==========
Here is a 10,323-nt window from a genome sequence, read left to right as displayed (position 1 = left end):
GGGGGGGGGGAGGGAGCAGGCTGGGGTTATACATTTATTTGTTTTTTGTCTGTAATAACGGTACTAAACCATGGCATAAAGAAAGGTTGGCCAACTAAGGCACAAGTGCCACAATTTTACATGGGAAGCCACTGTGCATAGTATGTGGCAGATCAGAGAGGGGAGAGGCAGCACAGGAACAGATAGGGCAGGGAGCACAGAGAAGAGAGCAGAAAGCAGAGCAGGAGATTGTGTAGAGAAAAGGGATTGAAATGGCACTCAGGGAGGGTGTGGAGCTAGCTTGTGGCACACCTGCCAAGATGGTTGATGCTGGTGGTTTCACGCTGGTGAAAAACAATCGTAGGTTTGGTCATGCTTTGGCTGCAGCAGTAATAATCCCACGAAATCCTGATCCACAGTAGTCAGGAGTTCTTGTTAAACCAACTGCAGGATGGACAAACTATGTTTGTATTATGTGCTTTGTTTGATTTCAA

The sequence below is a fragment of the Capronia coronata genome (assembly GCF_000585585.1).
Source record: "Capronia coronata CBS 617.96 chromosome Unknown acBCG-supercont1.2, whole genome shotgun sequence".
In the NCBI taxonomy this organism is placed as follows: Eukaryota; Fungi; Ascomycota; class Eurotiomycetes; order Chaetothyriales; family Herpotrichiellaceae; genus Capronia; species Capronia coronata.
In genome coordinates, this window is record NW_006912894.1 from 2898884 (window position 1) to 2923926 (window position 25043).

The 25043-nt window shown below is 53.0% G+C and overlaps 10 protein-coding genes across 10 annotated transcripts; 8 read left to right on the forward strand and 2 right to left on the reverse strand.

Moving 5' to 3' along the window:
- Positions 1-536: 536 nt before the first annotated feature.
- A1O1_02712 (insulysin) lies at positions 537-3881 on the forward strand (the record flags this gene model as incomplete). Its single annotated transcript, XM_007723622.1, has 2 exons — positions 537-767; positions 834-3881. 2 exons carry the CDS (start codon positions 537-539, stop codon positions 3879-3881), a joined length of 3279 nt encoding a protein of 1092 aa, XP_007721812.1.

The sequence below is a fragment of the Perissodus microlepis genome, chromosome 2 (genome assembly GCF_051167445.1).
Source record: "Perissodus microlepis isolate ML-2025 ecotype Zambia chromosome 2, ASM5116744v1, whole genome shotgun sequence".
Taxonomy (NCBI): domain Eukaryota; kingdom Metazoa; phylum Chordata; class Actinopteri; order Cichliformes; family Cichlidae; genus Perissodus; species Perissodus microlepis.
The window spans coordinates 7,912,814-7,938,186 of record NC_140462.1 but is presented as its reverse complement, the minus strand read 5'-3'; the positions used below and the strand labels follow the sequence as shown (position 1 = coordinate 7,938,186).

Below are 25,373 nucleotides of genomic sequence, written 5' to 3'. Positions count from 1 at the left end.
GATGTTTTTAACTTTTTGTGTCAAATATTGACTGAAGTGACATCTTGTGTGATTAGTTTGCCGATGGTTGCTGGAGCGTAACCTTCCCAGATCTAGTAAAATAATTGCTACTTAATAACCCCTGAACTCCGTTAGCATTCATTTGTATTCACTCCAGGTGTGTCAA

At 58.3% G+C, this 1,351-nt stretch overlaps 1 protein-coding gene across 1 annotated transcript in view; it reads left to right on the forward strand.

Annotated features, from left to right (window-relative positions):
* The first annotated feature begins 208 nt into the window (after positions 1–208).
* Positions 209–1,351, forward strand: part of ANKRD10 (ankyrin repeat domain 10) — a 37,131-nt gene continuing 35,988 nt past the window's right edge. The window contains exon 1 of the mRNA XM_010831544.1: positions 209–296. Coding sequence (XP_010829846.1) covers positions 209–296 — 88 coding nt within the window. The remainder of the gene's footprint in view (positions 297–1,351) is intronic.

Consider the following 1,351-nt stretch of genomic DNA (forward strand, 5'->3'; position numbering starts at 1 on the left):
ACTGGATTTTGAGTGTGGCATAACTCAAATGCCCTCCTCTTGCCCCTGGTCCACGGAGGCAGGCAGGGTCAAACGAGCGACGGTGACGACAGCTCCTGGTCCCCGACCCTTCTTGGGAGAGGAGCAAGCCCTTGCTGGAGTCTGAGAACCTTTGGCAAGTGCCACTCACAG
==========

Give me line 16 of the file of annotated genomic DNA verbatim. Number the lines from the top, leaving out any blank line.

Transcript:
GATGTTTTTAACTTTTTGTGTCAAATATTGACTGAAGTGACATCTTGTGTGATTAGTTTGCCGATGGTTGCTGGAGCGTAACCTTCCCAGATCTAGTAAAATAATTGCTACTTAATAACCCCTGAACTCCGTTAGCATTCATTTGTATTCACTCCAGGTGTGTCAA